10 Inventions by Thomas Edison (That You've Never Heard Of)

Magnetic Ore-separator
Edison saw dollar signs in magnets. Unfortunately, that didn’t pan out financially. Jupiterimages/Photos.com/Thinkstock

Probably the biggest financial failure of Edison's career was the magnetic ore-separator. The idea, which Edison's laboratory experimented with during the 1880s and 1890s, was to use magnets to separate iron ore from unusable lower-grade ores. This would mean that abandoned mines could be profitable once again through the extraction of iron from sand at the sites. At the time, iron ore prices had risen to unprecedented heights.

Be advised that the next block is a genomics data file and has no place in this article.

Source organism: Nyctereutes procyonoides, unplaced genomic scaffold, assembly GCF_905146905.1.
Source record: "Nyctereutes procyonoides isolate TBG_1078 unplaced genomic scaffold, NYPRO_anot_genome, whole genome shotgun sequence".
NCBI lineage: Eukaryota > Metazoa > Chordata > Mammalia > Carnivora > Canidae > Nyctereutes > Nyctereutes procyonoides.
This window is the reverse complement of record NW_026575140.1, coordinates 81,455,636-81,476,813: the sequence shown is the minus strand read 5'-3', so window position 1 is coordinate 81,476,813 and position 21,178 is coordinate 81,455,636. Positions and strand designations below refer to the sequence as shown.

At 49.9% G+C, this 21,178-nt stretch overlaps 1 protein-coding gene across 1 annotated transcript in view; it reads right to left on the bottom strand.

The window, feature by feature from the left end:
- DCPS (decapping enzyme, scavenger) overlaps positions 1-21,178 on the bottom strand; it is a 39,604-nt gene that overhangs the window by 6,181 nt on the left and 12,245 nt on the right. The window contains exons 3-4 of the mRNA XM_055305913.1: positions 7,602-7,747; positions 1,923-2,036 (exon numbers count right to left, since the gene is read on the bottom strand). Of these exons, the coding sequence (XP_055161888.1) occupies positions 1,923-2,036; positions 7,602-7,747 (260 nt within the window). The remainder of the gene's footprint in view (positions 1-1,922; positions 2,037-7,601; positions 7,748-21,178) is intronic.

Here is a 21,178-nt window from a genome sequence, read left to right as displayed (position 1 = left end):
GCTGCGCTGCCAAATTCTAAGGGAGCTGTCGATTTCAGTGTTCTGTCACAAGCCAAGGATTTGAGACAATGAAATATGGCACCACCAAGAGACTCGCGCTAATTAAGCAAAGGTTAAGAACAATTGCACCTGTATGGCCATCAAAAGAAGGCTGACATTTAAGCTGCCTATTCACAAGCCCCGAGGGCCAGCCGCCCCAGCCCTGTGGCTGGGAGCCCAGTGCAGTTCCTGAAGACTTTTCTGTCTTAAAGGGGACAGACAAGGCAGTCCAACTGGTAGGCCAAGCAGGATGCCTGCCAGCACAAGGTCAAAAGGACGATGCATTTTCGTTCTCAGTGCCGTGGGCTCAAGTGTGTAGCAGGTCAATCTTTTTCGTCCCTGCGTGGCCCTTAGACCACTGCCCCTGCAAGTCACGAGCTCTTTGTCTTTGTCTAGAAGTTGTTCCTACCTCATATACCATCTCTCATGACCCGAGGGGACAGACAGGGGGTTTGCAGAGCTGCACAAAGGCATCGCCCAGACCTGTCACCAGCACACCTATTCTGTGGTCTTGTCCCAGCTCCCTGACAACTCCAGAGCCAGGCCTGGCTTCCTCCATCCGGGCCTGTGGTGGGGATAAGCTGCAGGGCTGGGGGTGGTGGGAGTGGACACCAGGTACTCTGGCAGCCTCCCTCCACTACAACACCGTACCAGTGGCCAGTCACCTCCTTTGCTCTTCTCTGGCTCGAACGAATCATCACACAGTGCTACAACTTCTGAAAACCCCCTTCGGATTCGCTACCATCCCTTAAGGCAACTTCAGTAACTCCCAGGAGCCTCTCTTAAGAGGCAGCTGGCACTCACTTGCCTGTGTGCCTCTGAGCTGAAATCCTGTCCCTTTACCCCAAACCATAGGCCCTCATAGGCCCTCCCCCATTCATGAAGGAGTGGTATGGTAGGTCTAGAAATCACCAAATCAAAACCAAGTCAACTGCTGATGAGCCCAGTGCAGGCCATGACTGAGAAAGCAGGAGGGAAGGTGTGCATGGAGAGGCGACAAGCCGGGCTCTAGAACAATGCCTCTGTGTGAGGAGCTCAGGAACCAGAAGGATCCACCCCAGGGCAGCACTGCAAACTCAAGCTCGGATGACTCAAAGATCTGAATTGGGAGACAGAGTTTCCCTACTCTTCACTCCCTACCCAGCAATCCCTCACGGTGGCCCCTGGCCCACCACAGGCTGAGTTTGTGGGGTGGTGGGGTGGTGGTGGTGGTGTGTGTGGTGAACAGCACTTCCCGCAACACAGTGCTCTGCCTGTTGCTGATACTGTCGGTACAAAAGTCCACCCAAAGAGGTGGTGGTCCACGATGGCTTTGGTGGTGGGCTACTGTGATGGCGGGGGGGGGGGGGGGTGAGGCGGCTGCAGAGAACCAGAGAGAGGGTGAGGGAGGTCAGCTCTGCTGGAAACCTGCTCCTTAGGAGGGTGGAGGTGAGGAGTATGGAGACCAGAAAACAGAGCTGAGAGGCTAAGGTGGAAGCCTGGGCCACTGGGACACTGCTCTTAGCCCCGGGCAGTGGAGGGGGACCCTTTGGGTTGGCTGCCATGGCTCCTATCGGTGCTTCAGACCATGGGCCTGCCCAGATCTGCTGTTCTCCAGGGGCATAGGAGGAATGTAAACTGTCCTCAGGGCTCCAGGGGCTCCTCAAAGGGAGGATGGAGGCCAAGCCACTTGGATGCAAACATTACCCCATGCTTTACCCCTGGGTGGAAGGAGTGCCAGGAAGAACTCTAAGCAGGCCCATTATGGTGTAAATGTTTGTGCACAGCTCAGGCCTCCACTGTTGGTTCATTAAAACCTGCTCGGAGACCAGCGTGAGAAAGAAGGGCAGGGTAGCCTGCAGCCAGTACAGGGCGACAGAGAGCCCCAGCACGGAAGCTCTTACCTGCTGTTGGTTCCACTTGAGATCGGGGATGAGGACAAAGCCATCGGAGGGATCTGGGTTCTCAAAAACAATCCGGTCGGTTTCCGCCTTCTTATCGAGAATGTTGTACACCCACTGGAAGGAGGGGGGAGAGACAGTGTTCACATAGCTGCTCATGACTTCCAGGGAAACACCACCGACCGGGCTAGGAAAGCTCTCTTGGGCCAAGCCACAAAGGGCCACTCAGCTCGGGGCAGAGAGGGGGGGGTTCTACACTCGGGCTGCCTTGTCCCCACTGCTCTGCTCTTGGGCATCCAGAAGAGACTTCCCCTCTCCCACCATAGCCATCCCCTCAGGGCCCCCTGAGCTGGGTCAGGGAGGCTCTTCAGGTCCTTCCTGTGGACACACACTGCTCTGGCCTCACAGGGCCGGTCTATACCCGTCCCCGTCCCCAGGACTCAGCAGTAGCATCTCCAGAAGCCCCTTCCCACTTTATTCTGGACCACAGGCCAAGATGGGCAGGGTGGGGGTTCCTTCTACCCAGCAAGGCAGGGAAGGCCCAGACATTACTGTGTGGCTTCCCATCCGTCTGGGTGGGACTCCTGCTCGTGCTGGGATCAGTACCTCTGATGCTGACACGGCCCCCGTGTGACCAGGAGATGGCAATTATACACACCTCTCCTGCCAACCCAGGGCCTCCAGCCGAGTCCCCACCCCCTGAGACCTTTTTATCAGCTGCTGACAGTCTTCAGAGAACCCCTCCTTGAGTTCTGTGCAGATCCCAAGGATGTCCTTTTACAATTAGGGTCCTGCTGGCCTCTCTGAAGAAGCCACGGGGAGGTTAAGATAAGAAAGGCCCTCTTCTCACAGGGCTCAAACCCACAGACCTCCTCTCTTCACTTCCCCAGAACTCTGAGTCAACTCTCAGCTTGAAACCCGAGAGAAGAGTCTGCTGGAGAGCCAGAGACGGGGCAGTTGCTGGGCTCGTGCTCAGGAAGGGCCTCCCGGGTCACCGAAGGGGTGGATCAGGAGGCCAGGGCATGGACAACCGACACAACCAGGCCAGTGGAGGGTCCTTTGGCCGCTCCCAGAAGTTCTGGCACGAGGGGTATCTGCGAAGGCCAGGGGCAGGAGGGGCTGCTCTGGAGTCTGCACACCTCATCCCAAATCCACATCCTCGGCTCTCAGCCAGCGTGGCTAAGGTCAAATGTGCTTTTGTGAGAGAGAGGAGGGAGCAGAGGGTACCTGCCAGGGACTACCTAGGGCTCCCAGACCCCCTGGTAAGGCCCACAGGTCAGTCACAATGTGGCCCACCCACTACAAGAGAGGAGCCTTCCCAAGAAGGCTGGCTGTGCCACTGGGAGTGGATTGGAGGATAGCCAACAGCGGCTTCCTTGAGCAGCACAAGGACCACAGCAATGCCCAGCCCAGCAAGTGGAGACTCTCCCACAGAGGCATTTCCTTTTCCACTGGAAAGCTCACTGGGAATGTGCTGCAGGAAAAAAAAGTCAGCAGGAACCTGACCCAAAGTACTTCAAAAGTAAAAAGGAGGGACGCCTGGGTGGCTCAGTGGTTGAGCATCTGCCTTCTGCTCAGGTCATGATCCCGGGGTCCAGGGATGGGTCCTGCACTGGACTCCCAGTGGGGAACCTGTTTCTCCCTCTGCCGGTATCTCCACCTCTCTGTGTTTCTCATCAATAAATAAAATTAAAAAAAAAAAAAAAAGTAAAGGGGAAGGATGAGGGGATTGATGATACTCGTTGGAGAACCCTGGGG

Edison's laboratory was preoccupied with developing a magnetic ore-separator and putting it to practical use. He acquired rights to 145 abandoned mines and set up a pilot project at the Ogden mine in New Jersey. Edison poured money into the project, gradually selling most of his interest in the General Electric Company to pay for his work. But the engineering problems were never worked out and the price of iron ore fell, leading Edison to finally abandon his precious separator.

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